Data preparation was a struggle. Andy has been kind enough to give us survey data for today (/andy-kriebel/dashboard-week-day2/). Although it’s taken considerably less time than yesterday, I have felt much more strongly stuck at moments this morning than I felt yesterday. ‘Where do I even start?’ Fortunately, Steph did a great job of helping me along the way – giving me guidance in how to think about the problems I was facing with the data without immediately giving me the full answer (though that sometimes came a little further along the line). Something that I sometimes struggle with at the DS is knowing when to ask questions. How long should I spend trying to work it out, before I ask for help? It’s difficult to know.
The one contribution that I had to the communal improvement of knowledge was a very satisfying piece of regex work. Having transformed the supplied pdf to an excel, we were left with Nationality and Gender in the same column (for example, British female and UAE male), and needed to split this out. Simple, you might think – just text-to-columns! However, the presence of ‘Hong Kong’ in the dataset meant that there was a viable-enough excuse for me to use regex – plus it’s fun so I want to practice it. Here’s what I came up with, using the parse method:
The building blocks:
$ – anchors to the end of the string
\w+ – returns one or more word-type characters
() – marks the pattern within for extraction
Therefore: (\w+)$ – extracts all contiguous word characters attached to the end of the string (where contiguous means that they aren’t separated by a non-word character e.g. space, bracket, etc)
\s – a space
.* – return 0 or more characters of any type
Therefore: (.*)\s(\w+)$ – returns and extracts everything up to (but not including) the space that precedes the final word string, and also returns and extracts all contiguous word characters attached to the end of the string
Finished blog up to this point! Now to get cracking with the data in Tableau. What story would I like to tell?
Back from lunch. I managed to get some charts built in Tableau before breaking for lunch, including my first ever solo bump chart. I’m not always a huge fan of bump charts but it’s good to know that I can make them if I want to! All the table calc practice that we had during the Desktop 3 teaching has clearly paid off. What I’m still lacking is inspiration about how to visualize this data. Where’s my story? What’s my schtick?
I’ve done some fun calculations and made some swanky heat maps!
The [Value/Rank Metric] calculation takes the percentage of people of each gender from each country who gave a specific response to a specific question, and divides that by the numeric value of the rank of that response. For example, 18% of American men selected ‘Looking Good’ as the most important factor (Rank 1). Therefore this is assigned a calculated Value Metric of 18 (18/1). 13% of American men selected ‘Looking Good’ as the second most important factor (Rank 2), giving it a Value Metric of 6.5 (13/2).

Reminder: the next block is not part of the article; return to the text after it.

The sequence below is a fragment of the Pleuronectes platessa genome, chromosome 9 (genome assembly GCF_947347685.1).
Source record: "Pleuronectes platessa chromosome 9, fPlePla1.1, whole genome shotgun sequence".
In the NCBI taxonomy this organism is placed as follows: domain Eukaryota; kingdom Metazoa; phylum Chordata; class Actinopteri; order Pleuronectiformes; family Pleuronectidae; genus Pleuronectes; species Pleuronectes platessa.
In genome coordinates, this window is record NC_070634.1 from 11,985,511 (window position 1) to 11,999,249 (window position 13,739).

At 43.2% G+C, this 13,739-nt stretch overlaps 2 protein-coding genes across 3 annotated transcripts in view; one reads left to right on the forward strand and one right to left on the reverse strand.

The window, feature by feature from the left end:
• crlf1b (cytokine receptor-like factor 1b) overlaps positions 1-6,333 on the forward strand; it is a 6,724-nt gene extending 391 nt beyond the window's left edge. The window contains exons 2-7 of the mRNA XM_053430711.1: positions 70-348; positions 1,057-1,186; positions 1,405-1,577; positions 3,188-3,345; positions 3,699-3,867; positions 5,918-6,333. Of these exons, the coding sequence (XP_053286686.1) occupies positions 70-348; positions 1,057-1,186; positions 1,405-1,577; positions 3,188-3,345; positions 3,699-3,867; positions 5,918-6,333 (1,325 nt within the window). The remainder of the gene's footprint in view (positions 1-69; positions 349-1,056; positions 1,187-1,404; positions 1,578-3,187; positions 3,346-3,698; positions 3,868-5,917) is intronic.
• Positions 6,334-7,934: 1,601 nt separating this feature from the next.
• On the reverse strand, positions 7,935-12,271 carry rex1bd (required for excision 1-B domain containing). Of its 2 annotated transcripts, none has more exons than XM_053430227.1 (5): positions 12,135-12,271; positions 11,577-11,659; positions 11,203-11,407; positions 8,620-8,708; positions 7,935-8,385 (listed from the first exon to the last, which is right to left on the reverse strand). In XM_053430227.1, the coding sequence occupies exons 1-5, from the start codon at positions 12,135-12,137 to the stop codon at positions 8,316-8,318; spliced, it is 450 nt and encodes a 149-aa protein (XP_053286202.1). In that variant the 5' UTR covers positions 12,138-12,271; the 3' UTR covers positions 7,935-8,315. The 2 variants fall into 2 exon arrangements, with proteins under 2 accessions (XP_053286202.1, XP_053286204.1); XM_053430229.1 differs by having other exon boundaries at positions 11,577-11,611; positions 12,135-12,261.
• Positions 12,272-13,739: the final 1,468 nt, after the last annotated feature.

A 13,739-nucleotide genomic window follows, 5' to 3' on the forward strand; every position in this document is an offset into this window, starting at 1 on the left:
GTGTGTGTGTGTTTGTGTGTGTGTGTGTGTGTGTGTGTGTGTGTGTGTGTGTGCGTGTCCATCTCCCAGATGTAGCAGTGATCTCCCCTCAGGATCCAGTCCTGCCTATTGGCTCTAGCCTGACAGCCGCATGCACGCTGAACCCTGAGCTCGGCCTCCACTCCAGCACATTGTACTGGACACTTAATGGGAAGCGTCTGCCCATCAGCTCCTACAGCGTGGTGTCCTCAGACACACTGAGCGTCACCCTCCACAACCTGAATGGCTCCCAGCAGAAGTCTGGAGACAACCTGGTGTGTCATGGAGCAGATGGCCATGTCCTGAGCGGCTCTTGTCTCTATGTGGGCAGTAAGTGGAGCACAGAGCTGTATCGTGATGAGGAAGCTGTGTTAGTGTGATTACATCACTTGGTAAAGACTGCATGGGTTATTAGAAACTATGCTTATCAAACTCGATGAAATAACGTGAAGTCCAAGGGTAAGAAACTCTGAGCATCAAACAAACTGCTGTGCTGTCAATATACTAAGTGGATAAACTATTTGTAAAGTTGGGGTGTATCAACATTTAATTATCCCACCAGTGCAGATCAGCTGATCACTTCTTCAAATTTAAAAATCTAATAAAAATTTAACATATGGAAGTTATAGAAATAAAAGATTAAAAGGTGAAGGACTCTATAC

This then feeds into the [Gendered Differences] calculation, where the female Value Metric is subtracted from the male Value Metric, resulting in a single value describing whether each factor is more important to men or women from each country. Values greater than 1 indicate that females place more value on that factor than males, and vice versa. Values close to 1 indicate parity in the responses of males and females. This very clearly shows the inflated importance that men place on good looks compared to women.
Progress has been made! I ran with my calculation looking at gendered differences in characteristic preferences. I’m now in the process of combining my charts together into a (hopefully) cohesive story, as per Andy’s demands. I haven’t used story points since my initial application, so this is a fun but challenging experience. I had a good week to put my application viz together, including lots of thinking time for finding stories in the data. I was also strongly helped in that case by the fact that there was a temporal aspect to the dataset I used in my initial application – it’s easy to tell stories through time, because that’s how we’re all used to hearing stories. This is harder, but I’m getting there. It’s also interesting to experience how putting things together into a story prompts me to think about different ways of wanting to illustrate my points. But now time’s almost up, so I need to make decisions, not just make another round of charts.
Whilst I’m not completely satisfied with my final output, this is it (click on the first image to go to Tableau Public):
I edited the calculation that I previously explained so that it ramped around a zero centre-point (by just subtracting one from the final value). This allowed me to suitably apply a diverging colour palette, and to create the diverging bar chart that you see in the third story point. I also switched the axes on the heat maps, so that the nationalities wouldn’t get truncated across the top. I’m not sold on the purple colour palette that I used in the initial heat map, but nothing else I tried was preferable, so I stuck with it. I would have also liked to add an explanation page of sorts to explain the calculations that I used to build the charts, because it isn’t necessarily intuitive, but haven’t been able to get round to that in the time given. I’ve also literally just realised that I haven’t cleaned my tooltips, so I’ll quickly sort that out…
Tooltips done. It looks the same as in the previous screenshots – but now when people hover over things they might actually learn something!
Well, apart from the source that I just added. Finally actually done.
There it is folks – a glimpse into a day in the life of dashboard week! I’m away on a shadow day tomorrow so you won’t hear from me, but I’ll be back in force on Thursday.